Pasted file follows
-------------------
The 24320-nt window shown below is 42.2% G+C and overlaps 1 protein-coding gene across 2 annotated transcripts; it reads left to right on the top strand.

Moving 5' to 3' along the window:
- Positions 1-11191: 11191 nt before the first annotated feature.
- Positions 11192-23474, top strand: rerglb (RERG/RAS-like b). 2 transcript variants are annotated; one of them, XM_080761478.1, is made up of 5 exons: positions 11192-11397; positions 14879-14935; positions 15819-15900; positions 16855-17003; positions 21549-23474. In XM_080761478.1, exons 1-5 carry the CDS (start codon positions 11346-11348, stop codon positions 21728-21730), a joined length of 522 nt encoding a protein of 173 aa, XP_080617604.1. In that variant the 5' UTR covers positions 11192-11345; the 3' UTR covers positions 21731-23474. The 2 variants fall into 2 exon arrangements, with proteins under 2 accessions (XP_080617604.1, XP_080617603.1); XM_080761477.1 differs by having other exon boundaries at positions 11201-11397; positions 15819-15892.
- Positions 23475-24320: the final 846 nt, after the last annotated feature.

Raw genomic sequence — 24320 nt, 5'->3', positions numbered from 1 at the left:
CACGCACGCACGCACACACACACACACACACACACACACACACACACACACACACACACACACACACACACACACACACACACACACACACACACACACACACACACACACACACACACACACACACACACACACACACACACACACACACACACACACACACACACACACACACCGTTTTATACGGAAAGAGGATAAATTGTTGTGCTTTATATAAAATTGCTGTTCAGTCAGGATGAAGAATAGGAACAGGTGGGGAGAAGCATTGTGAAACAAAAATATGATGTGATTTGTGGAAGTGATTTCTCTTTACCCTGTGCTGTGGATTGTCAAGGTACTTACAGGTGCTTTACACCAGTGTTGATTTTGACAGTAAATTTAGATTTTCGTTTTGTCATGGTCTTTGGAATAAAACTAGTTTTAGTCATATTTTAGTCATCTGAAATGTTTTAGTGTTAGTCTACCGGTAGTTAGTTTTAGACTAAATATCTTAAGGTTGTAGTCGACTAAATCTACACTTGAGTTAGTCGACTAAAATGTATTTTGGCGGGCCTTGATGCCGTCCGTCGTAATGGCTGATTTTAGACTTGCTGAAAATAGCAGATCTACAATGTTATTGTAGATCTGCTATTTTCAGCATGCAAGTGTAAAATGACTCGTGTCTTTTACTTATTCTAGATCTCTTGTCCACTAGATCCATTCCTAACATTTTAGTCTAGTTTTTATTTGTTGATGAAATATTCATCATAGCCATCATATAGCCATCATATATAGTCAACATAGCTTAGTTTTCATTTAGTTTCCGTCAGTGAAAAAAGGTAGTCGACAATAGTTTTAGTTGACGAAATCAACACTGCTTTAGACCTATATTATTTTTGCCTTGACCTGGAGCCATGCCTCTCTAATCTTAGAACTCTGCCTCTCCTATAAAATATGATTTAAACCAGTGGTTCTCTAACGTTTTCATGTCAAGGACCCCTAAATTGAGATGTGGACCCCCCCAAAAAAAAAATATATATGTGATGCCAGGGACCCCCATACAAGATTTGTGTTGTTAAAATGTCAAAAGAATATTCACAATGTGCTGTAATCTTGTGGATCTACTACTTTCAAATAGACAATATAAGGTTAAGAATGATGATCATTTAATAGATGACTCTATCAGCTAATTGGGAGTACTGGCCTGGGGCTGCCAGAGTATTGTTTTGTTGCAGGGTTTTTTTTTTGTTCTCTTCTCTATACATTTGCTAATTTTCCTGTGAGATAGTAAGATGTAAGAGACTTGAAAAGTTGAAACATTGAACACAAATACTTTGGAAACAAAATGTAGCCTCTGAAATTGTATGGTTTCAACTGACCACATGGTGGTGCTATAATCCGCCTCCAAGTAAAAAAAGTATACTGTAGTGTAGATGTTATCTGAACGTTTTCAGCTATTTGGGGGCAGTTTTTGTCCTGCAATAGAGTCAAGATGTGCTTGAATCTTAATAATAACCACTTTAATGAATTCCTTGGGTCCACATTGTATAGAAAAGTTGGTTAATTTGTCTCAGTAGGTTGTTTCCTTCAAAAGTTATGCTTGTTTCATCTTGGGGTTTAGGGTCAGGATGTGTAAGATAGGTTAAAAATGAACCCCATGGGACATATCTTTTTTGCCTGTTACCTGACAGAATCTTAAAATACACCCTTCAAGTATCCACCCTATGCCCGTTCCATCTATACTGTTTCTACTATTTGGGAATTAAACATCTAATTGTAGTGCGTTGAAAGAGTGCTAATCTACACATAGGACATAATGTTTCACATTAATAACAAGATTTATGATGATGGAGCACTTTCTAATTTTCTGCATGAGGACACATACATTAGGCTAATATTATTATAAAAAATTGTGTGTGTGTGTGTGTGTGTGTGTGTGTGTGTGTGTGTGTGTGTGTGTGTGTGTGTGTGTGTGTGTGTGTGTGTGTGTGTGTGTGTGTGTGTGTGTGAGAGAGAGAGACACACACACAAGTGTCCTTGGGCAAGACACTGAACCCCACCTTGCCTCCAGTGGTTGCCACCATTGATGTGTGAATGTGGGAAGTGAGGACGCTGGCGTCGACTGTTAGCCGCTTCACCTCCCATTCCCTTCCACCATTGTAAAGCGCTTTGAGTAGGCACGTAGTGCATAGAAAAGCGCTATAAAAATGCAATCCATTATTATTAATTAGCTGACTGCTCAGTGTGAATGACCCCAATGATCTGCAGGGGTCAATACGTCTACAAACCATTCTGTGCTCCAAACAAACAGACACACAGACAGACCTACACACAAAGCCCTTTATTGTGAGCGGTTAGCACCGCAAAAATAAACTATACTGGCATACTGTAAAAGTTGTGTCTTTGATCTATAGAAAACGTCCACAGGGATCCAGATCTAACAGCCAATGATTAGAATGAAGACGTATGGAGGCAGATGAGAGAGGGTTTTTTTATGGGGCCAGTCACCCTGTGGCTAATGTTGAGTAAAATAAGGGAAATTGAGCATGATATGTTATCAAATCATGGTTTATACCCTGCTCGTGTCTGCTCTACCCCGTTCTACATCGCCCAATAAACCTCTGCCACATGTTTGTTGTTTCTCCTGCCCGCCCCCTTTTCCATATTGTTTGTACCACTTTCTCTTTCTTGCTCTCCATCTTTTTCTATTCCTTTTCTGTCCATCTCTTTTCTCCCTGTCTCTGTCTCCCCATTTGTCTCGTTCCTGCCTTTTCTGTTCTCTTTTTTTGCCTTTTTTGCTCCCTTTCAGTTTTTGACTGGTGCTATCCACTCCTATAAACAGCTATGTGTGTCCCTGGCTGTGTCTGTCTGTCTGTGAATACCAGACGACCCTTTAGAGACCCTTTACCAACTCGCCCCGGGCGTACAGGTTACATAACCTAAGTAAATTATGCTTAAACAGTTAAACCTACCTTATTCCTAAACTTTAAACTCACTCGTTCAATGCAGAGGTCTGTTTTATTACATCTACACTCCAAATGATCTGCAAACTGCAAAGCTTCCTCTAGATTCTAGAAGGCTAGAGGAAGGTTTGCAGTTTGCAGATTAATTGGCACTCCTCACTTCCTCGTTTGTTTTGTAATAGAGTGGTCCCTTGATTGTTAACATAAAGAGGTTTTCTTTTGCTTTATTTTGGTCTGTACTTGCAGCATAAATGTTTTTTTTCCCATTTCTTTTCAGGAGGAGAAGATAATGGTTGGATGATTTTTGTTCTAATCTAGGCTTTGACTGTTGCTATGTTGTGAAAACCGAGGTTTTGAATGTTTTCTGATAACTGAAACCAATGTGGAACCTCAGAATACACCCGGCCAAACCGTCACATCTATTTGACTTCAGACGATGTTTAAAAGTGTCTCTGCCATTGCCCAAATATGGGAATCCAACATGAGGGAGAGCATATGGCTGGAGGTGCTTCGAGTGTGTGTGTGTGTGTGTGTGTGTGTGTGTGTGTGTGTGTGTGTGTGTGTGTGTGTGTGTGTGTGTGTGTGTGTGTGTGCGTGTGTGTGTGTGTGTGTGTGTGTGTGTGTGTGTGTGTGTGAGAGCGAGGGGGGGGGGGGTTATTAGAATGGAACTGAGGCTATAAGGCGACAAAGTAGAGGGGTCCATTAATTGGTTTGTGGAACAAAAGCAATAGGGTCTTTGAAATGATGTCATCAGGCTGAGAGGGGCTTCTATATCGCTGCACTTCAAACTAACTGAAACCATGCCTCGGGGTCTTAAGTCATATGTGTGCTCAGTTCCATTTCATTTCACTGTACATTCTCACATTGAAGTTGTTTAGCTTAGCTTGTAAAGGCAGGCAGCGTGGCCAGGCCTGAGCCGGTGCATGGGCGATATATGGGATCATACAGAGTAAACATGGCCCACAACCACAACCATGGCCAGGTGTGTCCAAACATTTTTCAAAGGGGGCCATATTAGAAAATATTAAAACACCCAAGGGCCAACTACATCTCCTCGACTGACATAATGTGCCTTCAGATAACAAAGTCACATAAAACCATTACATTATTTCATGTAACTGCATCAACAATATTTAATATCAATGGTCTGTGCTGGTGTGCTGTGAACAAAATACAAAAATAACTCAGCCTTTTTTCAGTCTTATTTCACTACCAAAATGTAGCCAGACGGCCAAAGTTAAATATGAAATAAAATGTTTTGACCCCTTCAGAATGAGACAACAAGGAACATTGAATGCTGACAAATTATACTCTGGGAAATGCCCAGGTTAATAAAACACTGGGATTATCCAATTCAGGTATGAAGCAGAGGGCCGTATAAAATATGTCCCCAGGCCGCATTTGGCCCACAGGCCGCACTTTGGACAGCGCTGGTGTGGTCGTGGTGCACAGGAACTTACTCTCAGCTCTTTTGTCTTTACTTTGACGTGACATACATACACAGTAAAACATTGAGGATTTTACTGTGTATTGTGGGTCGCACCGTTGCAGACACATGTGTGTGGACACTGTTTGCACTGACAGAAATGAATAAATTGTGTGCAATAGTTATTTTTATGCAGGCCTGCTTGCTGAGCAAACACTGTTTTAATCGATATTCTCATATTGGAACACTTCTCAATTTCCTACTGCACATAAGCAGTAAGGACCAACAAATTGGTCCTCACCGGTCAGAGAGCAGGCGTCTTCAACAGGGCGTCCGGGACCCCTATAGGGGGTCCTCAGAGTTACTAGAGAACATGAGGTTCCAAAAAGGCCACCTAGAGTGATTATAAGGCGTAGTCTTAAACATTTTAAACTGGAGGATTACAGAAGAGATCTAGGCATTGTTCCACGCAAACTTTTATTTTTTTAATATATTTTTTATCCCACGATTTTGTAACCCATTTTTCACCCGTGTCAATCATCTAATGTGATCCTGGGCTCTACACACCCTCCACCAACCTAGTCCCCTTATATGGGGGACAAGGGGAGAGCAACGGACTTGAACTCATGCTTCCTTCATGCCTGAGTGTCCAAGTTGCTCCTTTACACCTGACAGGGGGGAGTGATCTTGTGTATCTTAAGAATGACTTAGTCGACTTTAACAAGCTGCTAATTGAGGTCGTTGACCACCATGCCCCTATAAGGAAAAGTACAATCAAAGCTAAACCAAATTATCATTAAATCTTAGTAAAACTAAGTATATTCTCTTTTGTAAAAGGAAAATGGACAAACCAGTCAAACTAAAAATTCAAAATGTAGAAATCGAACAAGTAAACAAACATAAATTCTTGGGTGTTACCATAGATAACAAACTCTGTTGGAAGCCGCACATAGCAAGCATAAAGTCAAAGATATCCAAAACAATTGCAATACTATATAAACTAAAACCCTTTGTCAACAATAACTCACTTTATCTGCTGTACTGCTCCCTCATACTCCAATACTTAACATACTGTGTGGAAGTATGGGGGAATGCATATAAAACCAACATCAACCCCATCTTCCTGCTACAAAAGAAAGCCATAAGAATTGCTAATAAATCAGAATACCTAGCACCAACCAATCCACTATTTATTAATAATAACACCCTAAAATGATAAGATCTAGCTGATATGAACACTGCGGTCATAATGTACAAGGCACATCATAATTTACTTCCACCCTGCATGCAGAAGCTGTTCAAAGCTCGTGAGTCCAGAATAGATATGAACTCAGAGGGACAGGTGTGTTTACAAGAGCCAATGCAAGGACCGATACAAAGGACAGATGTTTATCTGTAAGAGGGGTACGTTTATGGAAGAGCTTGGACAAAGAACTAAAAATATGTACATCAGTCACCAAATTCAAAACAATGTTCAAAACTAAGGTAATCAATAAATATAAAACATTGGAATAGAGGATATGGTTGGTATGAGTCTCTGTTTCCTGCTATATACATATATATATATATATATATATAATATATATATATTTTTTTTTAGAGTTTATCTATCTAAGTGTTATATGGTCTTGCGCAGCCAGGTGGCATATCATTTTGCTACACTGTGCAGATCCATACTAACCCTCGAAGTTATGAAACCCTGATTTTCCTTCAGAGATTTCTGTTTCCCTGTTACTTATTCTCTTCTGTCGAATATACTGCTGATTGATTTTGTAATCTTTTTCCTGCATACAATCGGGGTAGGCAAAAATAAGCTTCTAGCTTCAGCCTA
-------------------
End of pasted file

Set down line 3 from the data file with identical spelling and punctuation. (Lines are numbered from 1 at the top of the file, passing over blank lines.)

- Positions 1-11191: 11191 nt before the first annotated feature.